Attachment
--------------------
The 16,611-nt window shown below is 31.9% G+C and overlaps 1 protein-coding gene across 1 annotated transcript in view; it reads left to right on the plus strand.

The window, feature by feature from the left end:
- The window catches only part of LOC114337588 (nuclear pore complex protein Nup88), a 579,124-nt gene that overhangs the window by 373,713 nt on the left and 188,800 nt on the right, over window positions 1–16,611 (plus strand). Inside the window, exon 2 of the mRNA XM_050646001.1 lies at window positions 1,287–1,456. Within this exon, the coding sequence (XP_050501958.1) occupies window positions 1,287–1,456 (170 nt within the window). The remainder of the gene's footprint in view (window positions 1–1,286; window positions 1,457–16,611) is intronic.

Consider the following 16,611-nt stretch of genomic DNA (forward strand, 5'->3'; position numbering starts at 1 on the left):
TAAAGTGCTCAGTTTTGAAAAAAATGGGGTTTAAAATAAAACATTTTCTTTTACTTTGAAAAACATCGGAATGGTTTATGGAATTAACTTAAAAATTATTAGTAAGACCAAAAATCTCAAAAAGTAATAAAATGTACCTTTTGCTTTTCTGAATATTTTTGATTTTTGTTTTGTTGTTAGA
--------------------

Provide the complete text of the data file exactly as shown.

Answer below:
The 16,611-nt window shown below is 31.9% G+C and overlaps 1 protein-coding gene across 1 annotated transcript in view; it reads left to right on the plus strand.

The window, feature by feature from the left end:
- The window catches only part of LOC114337588 (nuclear pore complex protein Nup88), a 579,124-nt gene that overhangs the window by 373,713 nt on the left and 188,800 nt on the right, over window positions 1–16,611 (plus strand). Inside the window, exon 2 of the mRNA XM_050646001.1 lies at window positions 1,287–1,456. Within this exon, the coding sequence (XP_050501958.1) occupies window positions 1,287–1,456 (170 nt within the window). The remainder of the gene's footprint in view (window positions 1–1,286; window positions 1,457–16,611) is intronic.

Consider the following 16,611-nt stretch of genomic DNA (forward strand, 5'->3'; position numbering starts at 1 on the left):
TAAAGTGCTCAGTTTTGAAAAAAATGGGGTTTAAAATAAAACATTTTCTTTTACTTTGAAAAACATCGGAATGGTTTATGGAATTAACTTAAAAATTATTAGTAAGACCAAAAATCTCAAAAAGTAATAAAATGTACCTTTTGCTTTTCTGAATATTTTTGATTTTTGTTTTGTTGTTAGA